Given the choice, I’ll take Rushkoff’s vision of the future, please. Will we make that choice for ourselves, and carry it through? I guess that’s down to us.

Read blogs, scan Twitter, predict the future… profit?

So much for the nay-sayers, blog critics and Twitter h8rz: economic researchers reckon that keeping a weather eye on the internet Zeitgeist by scanning blogs and tweets for keywords could help predict stock price changes and other market behaviours!

Which is all very nice, so far as it goes. But given the events of the last few years, I think I’d rather hear stories about economists trying to discover how the global economy actually works as a system by analysing historical data, rather than trying to guess what it’ll do tomorrow by reading the internet’s tea leaves…

… yeah, I know, wishful thinking. Scratch a futurist, reveal an embittered utopian optimist. *shrug*

Computerising the music critics

Keeping with today’s vague (and completely unplanned) theme of critical assessments of cultural product, here’s a piece at New Scientist that looks at attempts to create a kind of expert system for music criticism and taxonomy. Well, OK – they’re actually trying to build recommendation engines, but in The Future that’s all a meatbag music critic/curator will really be, AMIRITE*?

So, there’s the melody analysis approach:

Barrington is building software that can analyse a piece of music and distil information about it that may be useful for software trying to compile a playlist. With this information, the software can assign the music a genre or even give it descriptions which may appear more subjective, such as whether or not a track is “funky”, he says.

Before any software can recommend music in this way, it needs to be capable of understanding what distinguishes one genre of music from another. Early approaches to this problem used tricks employed in speech recognition technology. One of these is the so-called mel-frequency cepstral coefficients (MFCC) approach, which breaks down audio into short chunks, then uses an algorithm known as a fast Fourier transform to represent each chunk as a sum of sine waves of different frequency and amplitude.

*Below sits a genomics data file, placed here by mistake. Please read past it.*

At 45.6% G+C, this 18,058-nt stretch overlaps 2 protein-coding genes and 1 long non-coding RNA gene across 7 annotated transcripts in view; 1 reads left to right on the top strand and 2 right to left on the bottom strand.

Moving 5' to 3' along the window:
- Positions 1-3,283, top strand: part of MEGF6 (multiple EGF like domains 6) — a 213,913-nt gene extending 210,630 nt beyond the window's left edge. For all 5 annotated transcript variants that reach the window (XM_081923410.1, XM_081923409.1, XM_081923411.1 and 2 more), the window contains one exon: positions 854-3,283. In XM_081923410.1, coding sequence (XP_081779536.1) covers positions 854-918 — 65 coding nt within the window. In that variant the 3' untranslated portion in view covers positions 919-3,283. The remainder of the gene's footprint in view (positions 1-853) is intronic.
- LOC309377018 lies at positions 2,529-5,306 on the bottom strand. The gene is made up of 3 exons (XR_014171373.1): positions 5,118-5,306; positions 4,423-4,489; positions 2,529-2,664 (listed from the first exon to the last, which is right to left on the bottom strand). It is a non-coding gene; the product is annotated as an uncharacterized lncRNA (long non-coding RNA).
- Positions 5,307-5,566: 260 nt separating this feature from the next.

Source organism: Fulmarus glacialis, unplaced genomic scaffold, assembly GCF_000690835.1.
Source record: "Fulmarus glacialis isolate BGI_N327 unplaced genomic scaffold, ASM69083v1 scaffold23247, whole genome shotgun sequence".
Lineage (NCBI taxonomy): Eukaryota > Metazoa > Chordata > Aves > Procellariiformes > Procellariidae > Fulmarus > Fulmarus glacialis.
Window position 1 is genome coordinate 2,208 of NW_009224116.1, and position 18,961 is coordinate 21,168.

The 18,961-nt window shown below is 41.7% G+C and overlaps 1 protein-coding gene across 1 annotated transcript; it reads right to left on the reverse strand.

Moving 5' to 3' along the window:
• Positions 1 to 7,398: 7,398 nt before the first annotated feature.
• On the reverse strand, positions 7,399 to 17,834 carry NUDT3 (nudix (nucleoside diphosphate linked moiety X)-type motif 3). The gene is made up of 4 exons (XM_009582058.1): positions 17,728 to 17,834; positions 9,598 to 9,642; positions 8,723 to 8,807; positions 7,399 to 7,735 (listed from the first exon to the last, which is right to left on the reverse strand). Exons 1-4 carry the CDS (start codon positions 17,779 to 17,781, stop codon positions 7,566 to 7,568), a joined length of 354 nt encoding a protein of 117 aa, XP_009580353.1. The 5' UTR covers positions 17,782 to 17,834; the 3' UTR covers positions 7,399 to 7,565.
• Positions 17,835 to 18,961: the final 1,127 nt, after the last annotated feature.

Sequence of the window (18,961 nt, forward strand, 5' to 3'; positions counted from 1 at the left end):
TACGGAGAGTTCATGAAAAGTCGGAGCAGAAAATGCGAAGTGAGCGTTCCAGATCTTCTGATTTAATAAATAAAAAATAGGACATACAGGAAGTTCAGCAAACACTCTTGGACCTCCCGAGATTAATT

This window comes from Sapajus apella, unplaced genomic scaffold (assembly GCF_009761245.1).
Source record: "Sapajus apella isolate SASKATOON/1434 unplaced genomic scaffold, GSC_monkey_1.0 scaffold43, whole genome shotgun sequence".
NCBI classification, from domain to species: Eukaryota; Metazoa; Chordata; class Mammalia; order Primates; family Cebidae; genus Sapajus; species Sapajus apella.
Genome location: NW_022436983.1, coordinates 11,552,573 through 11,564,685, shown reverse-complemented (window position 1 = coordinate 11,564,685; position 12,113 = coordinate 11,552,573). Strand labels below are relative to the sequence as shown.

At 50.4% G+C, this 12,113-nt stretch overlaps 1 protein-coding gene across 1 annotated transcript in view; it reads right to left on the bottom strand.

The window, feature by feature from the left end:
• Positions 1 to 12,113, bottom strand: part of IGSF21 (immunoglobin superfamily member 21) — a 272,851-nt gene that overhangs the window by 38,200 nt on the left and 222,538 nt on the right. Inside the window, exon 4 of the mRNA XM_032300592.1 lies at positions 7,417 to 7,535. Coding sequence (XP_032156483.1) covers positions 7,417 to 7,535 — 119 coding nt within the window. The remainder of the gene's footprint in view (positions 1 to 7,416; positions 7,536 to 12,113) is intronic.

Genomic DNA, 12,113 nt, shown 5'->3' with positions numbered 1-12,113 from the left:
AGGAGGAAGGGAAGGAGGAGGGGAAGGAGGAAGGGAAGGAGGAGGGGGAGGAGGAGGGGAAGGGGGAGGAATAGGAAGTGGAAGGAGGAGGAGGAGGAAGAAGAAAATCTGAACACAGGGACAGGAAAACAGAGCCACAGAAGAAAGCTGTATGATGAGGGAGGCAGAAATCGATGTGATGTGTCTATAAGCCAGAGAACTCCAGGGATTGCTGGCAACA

And then the rhythm analysis approach (which, not entirely surprisingly, comes from a Brazilian university):

Unlike melody, rhythm is potentially a useful way for computers to find a song’s genre, da F. Costa says, because it is simple to extract and is independent of instruments or vocals. Previous efforts to analyse rhythm tended to focus on the duration of notes, such as quarter or eighth-notes (crotchets or quavers), and would look for groups and patterns that were characteristic of a given style. Da F. Costa reasoned that musical style might be better pinpointed by focusing on the probability of pairs of notes of given durations occurring together. For example, one style of music might favour a quarter note being followed by another quarter note, while another genre would favour a quarter note being succeeded by an eighth note.

But there’s a problem with this taxonomy-by-analysis approach:

Barrington, however, believes that assigning genres to entire tracks suffers from what he calls the Bohemian Rhapsody problem, after the 1975 song by Queen which progresses from mellow piano introduction to blistering guitar solo to cod operetta. “For some songs it just doesn’t make sense to say ‘this is a rock song’ or ‘this is a pop song’,” he says.

(Now, doesn’t that remind you of the endless debates over whether a book is science fiction or not? A piece of music can partake of ‘rockness’ and ‘popness’ at the same time, and in varying degrees; I’ve long argued that ‘science fiction’ is an aesthetic which can partaken of by a book, rather than a condition that a book either has or doesn’t have, but it’s not an argument that has made a great deal of impact.)

This analyses of music are a fascinating intellectual exercise, certainly, but I’m not sure that these methods are ever going to be any more successful at taxonomy and recommendation than user-contributed rating and tagging systems… and they’ll certainly never be as efficient in terms of resources expended. And they’ll never be able to assess that most nebulous and subjective of properties, quality

… or will they?

[ * Having just typed this rather flippantly, I am by no means certain that the future role of the critic/curator will be primarily one of recommendation. Will the open playing field offer more opportunity for in-depth criticism that people actually read and engage with for its own sake, or will it devolve into a Klausner-hive of “if you like (X), you’re gonna love (Y)”? ]